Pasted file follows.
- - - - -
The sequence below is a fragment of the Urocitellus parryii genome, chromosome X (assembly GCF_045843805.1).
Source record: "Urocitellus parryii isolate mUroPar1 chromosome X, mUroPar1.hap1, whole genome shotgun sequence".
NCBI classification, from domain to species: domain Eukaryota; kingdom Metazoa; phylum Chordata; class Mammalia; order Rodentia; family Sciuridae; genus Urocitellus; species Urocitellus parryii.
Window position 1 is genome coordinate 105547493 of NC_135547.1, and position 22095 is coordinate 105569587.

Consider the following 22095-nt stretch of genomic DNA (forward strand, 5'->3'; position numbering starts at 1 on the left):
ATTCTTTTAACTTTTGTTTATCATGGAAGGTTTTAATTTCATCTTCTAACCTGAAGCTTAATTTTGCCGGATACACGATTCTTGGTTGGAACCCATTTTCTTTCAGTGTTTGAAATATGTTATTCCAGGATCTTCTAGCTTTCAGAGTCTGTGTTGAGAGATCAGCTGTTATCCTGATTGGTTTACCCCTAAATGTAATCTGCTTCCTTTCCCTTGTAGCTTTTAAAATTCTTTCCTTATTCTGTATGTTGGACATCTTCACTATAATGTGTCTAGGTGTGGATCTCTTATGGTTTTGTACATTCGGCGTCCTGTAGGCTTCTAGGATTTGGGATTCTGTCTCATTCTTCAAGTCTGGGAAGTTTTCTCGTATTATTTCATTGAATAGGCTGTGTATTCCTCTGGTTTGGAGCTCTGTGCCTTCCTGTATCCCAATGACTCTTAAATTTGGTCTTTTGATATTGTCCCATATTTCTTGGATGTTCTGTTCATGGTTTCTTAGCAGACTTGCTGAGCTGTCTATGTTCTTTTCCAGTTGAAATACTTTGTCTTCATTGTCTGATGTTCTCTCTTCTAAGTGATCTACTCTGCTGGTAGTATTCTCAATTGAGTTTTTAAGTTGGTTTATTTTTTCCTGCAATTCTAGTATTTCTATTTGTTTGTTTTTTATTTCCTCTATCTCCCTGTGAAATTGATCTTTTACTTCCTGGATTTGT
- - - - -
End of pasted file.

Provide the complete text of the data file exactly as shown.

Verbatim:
The sequence below is a fragment of the Urocitellus parryii genome, chromosome X (assembly GCF_045843805.1).
Source record: "Urocitellus parryii isolate mUroPar1 chromosome X, mUroPar1.hap1, whole genome shotgun sequence".
NCBI classification, from domain to species: domain Eukaryota; kingdom Metazoa; phylum Chordata; class Mammalia; order Rodentia; family Sciuridae; genus Urocitellus; species Urocitellus parryii.
Window position 1 is genome coordinate 105547493 of NC_135547.1, and position 22095 is coordinate 105569587.

Consider the following 22095-nt stretch of genomic DNA (forward strand, 5'->3'; position numbering starts at 1 on the left):
ATTCTTTTAACTTTTGTTTATCATGGAAGGTTTTAATTTCATCTTCTAACCTGAAGCTTAATTTTGCCGGATACACGATTCTTGGTTGGAACCCATTTTCTTTCAGTGTTTGAAATATGTTATTCCAGGATCTTCTAGCTTTCAGAGTCTGTGTTGAGAGATCAGCTGTTATCCTGATTGGTTTACCCCTAAATGTAATCTGCTTCCTTTCCCTTGTAGCTTTTAAAATTCTTTCCTTATTCTGTATGTTGGACATCTTCACTATAATGTGTCTAGGTGTGGATCTCTTATGGTTTTGTACATTCGGCGTCCTGTAGGCTTCTAGGATTTGGGATTCTGTCTCATTCTTCAAGTCTGGGAAGTTTTCTCGTATTATTTCATTGAATAGGCTGTGTATTCCTCTGGTTTGGAGCTCTGTGCCTTCCTGTATCCCAATGACTCTTAAATTTGGTCTTTTGATATTGTCCCATATTTCTTGGATGTTCTGTTCATGGTTTCTTAGCAGACTTGCTGAGCTGTCTATGTTCTTTTCCAGTTGAAATACTTTGTCTTCATTGTCTGATGTTCTCTCTTCTAAGTGATCTACTCTGCTGGTAGTATTCTCAATTGAGTTTTTAAGTTGGTTTATTTTTTCCTGCAATTCTAGTATTTCTATTTGTTTGTTTTTTATTTCCTCTATCTCCCTGTGAAATTGATCTTTTACTTCCTGGATTTGT